Helen: That reminds me of a student that I worked with last year when she completed her PhD and had been thinking seriously for sometime about working for the big four, which she ended up doing, which was obviously marked quite a departure from her sort of research area and discipline. She rang me up, actually last week, to say that she's very unhappy; it wasn't meeting her expectations and she was feeling really quite unsettled. And I think I had sensed at the time that she was very much rushing it. But then she did have other primary concerns; she had a young family to support as well and so she felt that sense of urgency. But obviously now she is deeply concerned that she wants to withdraw from this post and how is that going to appear to employers or future employers; somebody who has maybe had six months experience and nothing else beyond that to sort of promote her really.  

Catherine: Do you know what she will do next?  

Helen: It’s very, very difficult; we are sort of having quite deep conversations at the moment about sort of reorientating herself, but she's lost a tremendous amount of confidence during this experience. And I think she’s feeling quite unsettled by the fact that she’s in what is primarily a graduate role, and that's not how she defines herself.  

Catherine: But a lot of those entry positions will be for graduates and postgraduate researchers, won’t they, and then how do you manage that – suddenly being with a different peer group who haven't had the same experience of you, are in a different stage of their lives sometimes, different ways of socialising, different ways of being in work that just seem very alien to somebody who has completely a PhD.  

Helen: Absolutely  

Catherine: And some fit in really easily and it's a ball and for others it's a struggle  

Helen: Yeah  

Phil: I think it’s realising that an academic research career is not the only arena in which you can use cognitive intellectual skills and research skills. And one example is a PhD student who decided not to pursue an academic career initially. She went on to join a human resource facility and then subsequently went into teaching, into primary school teaching, and she has actually realised the application of theories of learning is an area that she is particularly interested in. And so she's actually using her intellectual training in a different capacity and she's actually kind of reinventing her identity in a teaching role as opposed to a full research role.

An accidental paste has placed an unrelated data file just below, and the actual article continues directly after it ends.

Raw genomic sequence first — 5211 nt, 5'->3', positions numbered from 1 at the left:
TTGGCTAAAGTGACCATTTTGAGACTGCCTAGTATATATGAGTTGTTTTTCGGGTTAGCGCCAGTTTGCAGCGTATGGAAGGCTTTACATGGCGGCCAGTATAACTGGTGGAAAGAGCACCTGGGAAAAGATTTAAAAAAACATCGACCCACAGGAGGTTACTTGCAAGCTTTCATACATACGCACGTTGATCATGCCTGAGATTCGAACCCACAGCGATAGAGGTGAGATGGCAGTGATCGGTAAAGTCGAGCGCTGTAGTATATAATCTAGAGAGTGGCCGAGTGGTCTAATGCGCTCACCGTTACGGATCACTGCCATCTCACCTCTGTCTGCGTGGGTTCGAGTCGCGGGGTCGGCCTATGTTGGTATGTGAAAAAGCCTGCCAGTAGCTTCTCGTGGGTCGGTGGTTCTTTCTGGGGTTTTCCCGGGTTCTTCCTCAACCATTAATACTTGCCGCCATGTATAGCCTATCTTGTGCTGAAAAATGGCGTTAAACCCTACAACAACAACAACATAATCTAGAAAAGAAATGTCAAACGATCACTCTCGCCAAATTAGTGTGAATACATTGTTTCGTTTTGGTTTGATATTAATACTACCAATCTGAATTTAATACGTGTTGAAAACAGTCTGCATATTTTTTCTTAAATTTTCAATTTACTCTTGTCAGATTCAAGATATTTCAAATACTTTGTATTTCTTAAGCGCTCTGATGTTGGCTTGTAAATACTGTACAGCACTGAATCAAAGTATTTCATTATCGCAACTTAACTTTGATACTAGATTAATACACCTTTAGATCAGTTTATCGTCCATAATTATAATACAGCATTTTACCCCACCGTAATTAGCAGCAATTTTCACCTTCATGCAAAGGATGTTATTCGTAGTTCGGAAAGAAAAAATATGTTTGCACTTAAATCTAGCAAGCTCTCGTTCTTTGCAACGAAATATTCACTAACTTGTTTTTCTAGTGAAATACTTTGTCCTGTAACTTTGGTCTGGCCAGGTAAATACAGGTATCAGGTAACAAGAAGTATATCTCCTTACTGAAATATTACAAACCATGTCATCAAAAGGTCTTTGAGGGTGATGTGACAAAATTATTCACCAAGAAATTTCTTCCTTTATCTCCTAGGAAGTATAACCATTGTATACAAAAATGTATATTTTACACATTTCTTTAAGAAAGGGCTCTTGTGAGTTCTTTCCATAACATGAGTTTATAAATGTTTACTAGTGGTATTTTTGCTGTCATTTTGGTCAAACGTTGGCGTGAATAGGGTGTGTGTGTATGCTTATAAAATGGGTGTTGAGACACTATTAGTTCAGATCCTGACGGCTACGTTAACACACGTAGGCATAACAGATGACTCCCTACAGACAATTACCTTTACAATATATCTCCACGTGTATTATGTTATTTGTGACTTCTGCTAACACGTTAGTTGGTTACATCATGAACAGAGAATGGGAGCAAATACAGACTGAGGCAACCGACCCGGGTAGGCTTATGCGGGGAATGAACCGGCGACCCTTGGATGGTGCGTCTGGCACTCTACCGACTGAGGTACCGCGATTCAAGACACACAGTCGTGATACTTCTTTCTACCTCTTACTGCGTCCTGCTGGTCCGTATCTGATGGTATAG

Catherine: But I think that's what I was talking about evolving earlier on – you sort of can't see that from where you’re at, you don't know what's going to happen next and how that's going to change you and change your thinking. And so this sense of the ‘planned happenstance’; the being open to the opportunities as they arise, and aware of how you are evolving, keeps it alive and vibrant. 

Helen: It does and I think the identity obviously changes and evolves because first starting out on this path you're still very, very close to the academic epicentre if you like and so obviously you will sort of define yourself by that culture. I think things do start to change as you start to sort of almost reengage with society beyond university and recognise everyday discourse and how people approach things.